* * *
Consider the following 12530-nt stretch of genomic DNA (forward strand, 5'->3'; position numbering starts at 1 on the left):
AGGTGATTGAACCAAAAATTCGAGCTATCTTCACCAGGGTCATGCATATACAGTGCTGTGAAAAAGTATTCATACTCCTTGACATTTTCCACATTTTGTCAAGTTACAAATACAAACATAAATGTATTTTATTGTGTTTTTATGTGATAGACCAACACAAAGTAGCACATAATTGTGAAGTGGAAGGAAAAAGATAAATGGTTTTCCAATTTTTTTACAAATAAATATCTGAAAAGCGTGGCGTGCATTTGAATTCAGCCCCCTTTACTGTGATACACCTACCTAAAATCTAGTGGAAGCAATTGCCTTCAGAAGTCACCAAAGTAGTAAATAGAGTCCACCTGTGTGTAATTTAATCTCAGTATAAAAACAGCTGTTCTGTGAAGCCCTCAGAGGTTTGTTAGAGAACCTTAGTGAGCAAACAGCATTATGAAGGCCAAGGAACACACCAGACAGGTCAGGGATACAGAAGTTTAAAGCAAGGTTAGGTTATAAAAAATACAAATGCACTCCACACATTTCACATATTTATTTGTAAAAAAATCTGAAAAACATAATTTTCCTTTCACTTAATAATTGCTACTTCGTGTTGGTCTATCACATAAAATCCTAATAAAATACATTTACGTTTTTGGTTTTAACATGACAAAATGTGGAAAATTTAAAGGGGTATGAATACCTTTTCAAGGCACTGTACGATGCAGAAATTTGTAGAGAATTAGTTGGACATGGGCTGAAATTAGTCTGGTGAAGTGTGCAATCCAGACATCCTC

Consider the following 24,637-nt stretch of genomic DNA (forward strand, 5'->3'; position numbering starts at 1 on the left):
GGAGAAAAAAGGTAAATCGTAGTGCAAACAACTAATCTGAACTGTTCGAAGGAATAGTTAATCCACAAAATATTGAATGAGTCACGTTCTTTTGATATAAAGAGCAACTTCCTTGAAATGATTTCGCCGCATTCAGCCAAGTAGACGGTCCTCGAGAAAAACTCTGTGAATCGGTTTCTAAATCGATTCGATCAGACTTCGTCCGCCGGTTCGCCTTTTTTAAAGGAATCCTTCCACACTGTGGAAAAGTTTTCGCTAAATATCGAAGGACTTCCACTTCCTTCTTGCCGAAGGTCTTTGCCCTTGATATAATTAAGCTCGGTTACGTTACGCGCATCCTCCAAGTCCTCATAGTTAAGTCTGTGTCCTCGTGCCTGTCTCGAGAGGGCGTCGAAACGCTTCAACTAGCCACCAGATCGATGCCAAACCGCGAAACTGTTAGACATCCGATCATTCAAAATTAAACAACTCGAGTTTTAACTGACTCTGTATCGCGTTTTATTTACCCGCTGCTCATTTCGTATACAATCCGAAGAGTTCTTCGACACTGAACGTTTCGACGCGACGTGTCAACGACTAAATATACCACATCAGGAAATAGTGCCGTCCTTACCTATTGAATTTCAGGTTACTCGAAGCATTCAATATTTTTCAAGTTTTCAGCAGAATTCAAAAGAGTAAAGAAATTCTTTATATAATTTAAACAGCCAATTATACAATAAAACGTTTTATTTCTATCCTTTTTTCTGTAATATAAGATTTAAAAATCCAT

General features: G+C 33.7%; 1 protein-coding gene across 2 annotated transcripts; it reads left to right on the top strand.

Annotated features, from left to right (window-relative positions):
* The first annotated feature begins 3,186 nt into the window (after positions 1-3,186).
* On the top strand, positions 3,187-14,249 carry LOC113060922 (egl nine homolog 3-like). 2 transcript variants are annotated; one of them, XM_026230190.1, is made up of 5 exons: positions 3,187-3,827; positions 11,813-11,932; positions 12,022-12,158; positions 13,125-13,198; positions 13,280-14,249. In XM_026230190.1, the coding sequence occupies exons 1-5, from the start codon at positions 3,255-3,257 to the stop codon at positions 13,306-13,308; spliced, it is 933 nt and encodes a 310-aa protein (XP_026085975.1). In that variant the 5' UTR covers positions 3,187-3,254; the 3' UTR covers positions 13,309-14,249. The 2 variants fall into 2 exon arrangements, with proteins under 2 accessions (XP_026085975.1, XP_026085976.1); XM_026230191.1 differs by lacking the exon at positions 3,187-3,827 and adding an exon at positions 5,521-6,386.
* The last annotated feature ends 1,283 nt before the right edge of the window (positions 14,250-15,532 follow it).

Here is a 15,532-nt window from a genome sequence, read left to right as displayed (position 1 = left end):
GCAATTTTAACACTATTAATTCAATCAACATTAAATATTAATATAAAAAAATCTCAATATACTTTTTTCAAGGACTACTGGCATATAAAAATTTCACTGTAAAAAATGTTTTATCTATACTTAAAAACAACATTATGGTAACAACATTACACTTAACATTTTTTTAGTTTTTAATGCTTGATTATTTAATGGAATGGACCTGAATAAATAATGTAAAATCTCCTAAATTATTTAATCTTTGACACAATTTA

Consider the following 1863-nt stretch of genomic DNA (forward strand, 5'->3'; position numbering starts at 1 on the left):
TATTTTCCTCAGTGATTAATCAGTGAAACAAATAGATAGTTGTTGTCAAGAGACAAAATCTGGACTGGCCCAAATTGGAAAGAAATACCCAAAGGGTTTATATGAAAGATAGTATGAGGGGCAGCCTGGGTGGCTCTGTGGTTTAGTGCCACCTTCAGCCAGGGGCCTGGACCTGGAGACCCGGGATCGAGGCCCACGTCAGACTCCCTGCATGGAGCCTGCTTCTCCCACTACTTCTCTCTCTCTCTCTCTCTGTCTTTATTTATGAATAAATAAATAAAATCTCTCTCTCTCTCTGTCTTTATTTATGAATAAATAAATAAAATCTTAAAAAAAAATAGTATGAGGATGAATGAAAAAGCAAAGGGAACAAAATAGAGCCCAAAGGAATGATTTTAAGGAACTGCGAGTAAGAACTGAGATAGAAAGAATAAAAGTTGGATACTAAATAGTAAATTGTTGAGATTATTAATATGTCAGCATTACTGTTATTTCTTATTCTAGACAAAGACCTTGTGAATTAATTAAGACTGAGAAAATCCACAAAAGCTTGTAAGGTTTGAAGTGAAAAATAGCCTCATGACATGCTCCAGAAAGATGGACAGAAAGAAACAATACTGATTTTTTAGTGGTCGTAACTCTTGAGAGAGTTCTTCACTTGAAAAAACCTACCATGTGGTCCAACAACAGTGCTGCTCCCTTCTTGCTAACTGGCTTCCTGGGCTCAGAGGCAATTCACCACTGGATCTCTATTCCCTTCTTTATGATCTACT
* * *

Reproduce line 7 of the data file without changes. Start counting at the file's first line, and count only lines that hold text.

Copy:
* The first annotated feature begins 3,186 nt into the window (after positions 1-3,186).